My commentary: It is just a pilot study, so we don't know how representative is. They say that Democrat veterans suffer more PTSD than Republicans. Explanations are: "The large effects sizes found in these data suggest the possibility worth exploring further that identified political affiliation might capture a shattered world view occurring more in Democrat than Republican combat veterans. Moreover, because Republicans are more likely than Democrats to report being in better mental health (Newport, 2007), it is possible that Democrats are more likely than Republicans to disclose emotional concerns, and thus more likely to complete these types of studies. In addition, there are data to suggest that there might be basic structural differences in the brains of those who identify as conservative or liberal (Oxley et al., 2008). Therefore, it might be worth investigating if these possible differences are related to the physiological diatheses associated with PTSD and depression (Elbejjani et al., 2015; Pitman et al., 2012)."

Searching for Moral Dumbfounding: Identifying Measurable Indicators

McHugh, C., McGann, M., Igou, E. R., & Kinsella, E. L. (2017). Searching for Moral Dumbfounding: Identifying Measurable Indicators of Moral Dumbfounding. Collabra: Psychology, 3(1), 23. DOI:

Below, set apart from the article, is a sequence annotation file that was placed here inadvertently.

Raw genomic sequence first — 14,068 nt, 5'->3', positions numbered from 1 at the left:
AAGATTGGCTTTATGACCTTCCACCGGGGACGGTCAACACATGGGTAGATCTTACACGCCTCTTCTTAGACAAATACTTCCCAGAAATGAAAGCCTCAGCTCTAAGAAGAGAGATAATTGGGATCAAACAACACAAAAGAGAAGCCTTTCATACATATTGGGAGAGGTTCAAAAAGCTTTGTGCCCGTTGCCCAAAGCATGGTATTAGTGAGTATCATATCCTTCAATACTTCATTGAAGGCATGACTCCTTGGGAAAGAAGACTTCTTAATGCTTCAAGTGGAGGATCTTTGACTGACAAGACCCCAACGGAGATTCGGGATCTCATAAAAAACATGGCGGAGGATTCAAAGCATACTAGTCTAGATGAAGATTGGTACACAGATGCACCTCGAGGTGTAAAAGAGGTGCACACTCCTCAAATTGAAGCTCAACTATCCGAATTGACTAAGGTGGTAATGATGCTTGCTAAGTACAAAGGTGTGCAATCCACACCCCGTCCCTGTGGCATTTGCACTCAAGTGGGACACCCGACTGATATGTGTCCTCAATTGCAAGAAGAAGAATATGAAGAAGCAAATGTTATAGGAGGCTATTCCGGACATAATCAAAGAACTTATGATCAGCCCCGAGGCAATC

Abstract: Moral dumbfounding is defined as maintaining a moral judgement, without supporting reasons. The most cited demonstration of dumbfounding does not identify a specific measure of dumbfounding and has not been published in peer-review form, or directly replicated. Despite limited empirical examination, dumbfounding has been widely discussed in moral psychology. The present research examines the reliability with which dumbfounding can be elicited, and aims to identify measureable indicators of dumbfounding. Study 1 aimed at establishing the effect that is reported in the literature. Participants read four scenarios and judged the actions described. An Interviewer challenged participants’ stated reasons for judgements. Dumbfounding was evoked, as measured by two indicators, admissions of not having reasons (17%), unsupported declarations (9%) with differences between scenarios. Study 2 measured dumbfounding as the selecting of an unsupported declaration as part of a computerised task. We observed high rates of dumbfounding across all scenarios. Studies 3a (college sample) and 3b (MTurk sample), addressing limitations in Study 2, replaced the unsupported declaration with an admission of having no reason, and included open-ended responses that were coded for unsupported declarations. As predicted, lower rates of dumbfounding were observed (3a 20%; 3b 16%; or 3a 32%; 3b 24% including unsupported declarations in open-ended responses). Two measures provided evidence for dumbfounding across three studies; rates varied with task type (interview/computer task), and with the particular measure being employed (admissions of not having reasons/unsupported declarations). Possible cognitive processes underlying dumbfounding and limitations of methodologies used are discussed as a means to account for this variability.